So I don't know what to expect. It wouldn't surprise me to find hospitals full of mutated babies, overflowing cancer wards, forests that glow in the dark, death all around. A Ukrainian I happened to meet in New York heard from his mother in Kiev that all the streets are littered with the flowers that are traditionally tossed at funeral processions. The funerals are constant, she said.
I have two contradictory suspicions. From anyone who claims to know something about the results of Chernobyl, I've heard that the situation is horrifically worse than anyone knows. From the press, I've heard nothing in years. Is it possible that massive slaughter has gone unnoticed or fallen by history's wayside?
By chance I meet a Russian in the hotel who was director of security at Chernobyl. To prove it he shows me his photo identification — with some difficulty, because he's holding a short leash with a Great Dane on the other end, a very cool dog, calm and thoughtful. His master tells me the dog saved seventy-four people after the earthquake in Georgia. I pat the dog's head and say, "Good dog!" Then the director says it is possible for me to take a tour of the Chernobyl plant. Despite the many warnings I've heard, this sounds like a great idea. But then he says I'll have to pay a little money.
It strikes me as rather uncivil to come right out and ask for a bribe from a journalist who's just trying to report on what is arguably the world's biggest problem. I pat his dog again and walk away without a word or a handshake.
Kiev may be dying, but here at the Pribaltiskaya, everything's just fine. I'll give them an A for effort. They've got the marble sink, the shower cap, the little collapsible toothbrush, a fresh disk of soap every morning. The chambermaids don't steal. Nice big color TV, though the only thing on is people talking. The room is never cold: in fact, I have to keep the window open all night. But the towels are threadbare and don't match. God knows this doesn't bother me in the least, having stayed at more than one hotel that has no towels — even one hotel that didn't have beds or other furniture, not even a floor, just dirt, a hotel I'd have to flunk for effort but would highly recommend for its unique and experimental approach to ambiance as it replicated life in sub-Saharan Niger, which is where it was. That hotel offered no collapsible toothbrush. Nor did it have toilet paper, perhaps because it didn't have a toilet. The Pribaltiskaya has all the toilet paper you can use, but that isn't necessarily much because it isn't a paper you'd want to scrape across anything sensitive. It's crepe paper with chunks of wood in it, but it's there, which counts for a lot. I carry a folded wad of it in my pocket at all times.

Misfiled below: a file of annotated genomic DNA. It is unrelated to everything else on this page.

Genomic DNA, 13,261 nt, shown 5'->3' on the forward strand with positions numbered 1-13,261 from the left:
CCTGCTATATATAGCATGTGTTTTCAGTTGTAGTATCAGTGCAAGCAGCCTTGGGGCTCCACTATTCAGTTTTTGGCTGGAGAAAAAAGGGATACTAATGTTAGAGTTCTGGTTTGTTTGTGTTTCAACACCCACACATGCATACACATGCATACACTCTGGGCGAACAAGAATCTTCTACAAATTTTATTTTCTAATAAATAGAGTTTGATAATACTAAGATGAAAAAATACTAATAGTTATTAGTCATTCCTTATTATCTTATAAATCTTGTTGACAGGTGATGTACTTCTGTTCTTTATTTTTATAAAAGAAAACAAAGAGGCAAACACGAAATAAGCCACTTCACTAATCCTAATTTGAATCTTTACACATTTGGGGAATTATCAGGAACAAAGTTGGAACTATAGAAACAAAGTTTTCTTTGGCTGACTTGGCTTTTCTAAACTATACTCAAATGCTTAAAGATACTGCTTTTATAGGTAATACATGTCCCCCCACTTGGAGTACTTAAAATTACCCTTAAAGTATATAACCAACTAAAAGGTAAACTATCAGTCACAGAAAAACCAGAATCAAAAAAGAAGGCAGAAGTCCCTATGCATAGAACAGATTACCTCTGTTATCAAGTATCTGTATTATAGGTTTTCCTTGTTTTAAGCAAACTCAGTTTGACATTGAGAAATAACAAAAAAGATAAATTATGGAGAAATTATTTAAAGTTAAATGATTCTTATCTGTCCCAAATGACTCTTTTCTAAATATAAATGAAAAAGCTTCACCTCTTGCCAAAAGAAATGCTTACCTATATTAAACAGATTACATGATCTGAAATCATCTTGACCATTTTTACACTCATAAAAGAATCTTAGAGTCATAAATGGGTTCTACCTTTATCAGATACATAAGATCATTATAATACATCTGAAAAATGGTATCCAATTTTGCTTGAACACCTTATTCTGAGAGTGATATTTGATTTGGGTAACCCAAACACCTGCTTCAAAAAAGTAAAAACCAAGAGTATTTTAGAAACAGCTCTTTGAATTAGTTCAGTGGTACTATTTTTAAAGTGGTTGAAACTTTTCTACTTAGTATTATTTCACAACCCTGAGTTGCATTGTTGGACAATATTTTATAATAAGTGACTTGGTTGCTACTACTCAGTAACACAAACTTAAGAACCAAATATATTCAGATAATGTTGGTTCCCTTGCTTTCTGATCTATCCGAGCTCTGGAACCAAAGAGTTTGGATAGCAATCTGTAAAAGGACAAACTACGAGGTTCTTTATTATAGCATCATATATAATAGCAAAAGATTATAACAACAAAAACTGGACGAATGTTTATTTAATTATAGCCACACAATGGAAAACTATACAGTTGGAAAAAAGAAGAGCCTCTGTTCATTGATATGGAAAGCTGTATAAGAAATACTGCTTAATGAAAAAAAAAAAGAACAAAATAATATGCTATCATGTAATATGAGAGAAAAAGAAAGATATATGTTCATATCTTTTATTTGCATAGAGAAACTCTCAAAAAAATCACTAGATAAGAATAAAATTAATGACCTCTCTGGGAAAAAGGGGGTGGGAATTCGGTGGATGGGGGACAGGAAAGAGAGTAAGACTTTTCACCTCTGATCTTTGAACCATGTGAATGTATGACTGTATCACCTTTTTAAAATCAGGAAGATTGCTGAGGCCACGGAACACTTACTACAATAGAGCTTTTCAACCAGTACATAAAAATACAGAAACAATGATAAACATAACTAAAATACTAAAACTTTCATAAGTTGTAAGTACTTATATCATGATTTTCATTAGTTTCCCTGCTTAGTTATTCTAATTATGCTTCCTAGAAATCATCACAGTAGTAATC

My room on the eleventh floor looks out over the Gulf of Finland, a vast plain of gray ice. Everything out there is gray. The sun does not shine in St. Petersburg, née Leningrad, for the five days I'm here. The morning sky doesn't lighten until nearly nine a.m., and by three o'clock in the afternoon it's dark. Most of the time it's raining. Once I shouldered through the windy drizzle to the Gulf just to stand on the ice so I could say I did it. I did it. I stood on the Gulf of Finland about six feet off the coast of Eurasia. Then I went back to the hotel.
A kid named Alex runs an outpost of capitalism in room 90005. He hangs out near the souvenir shop, passing out his calling card, a scribbled note on a swatch of crepe paper with wood chunks in it. He's got a variety of the usual stuff all over the room: fur hats, matryoshka dolls, lacquer boxes. It so happens I need a leather watchband. He has one with a picture of Yuri Gagarin, first man in space. One dollar. That's within my budget, but a little later I see the price written on the back: a ruble and change, a bit more than a penny.
I ask if he can get me a bottle of vodka, local stuff, not the Smirnoff or lime-flavored Stoly that's for sale in the shop downstairs. He dispatches a cohort on a long shot, but before long he returns with nothing. There is no vodka available anywhere.
I show interest in a mink hat, but forty bucks is too much for me. Alex asks if I've got anything to trade — black shoes perhaps. He's just got himself a dark suit and needs some black shoes to go with it. It just so happens I have a pair of Thorn McCanns I don't need half as bad as I need a mink hat. I come back with them and find the room full of Junior Achievers from Iowa. What a confluence of capitalism! But one of them is admiring my mink hat. Quick to take advantage of implicit competition, Alex complains about scuff marks on my shoes, wants ten dollars cash. I give him a quick lesson in the psychological value of cash- in-hand, hitting him with a fin and walking out with a hat that has a story behind it. So what if I have to attend a UN conference in hiking boots? If St. Petersburg can't live with that, they're never going to make the trek to the paradise of free enterprise. A dude in a suit and hiking boots is just the beginning. They ain't seen nothing yet.
* * *
My room has a television set, though there isn't much on, except all of a sudden one day there's Mikhail Gorbachev himself explaining something. This is no mere sound bite. For over an hour he talks at a table crowded with officials, reporters, photographers and tape recorders. It's the first time I've seen him up close, not in a black-and-white newspaper photo. I never knew that the mark on his forehead was so blood-red. I can't understand what he's saying, but he seems to be giving a long, thoughtful, personal reflection on something. He talks like a man who's had a bit to drink and has waxed loquacious about something that has saddened him. As he pauses to find a precise word, his eyes examine invisible things in the air.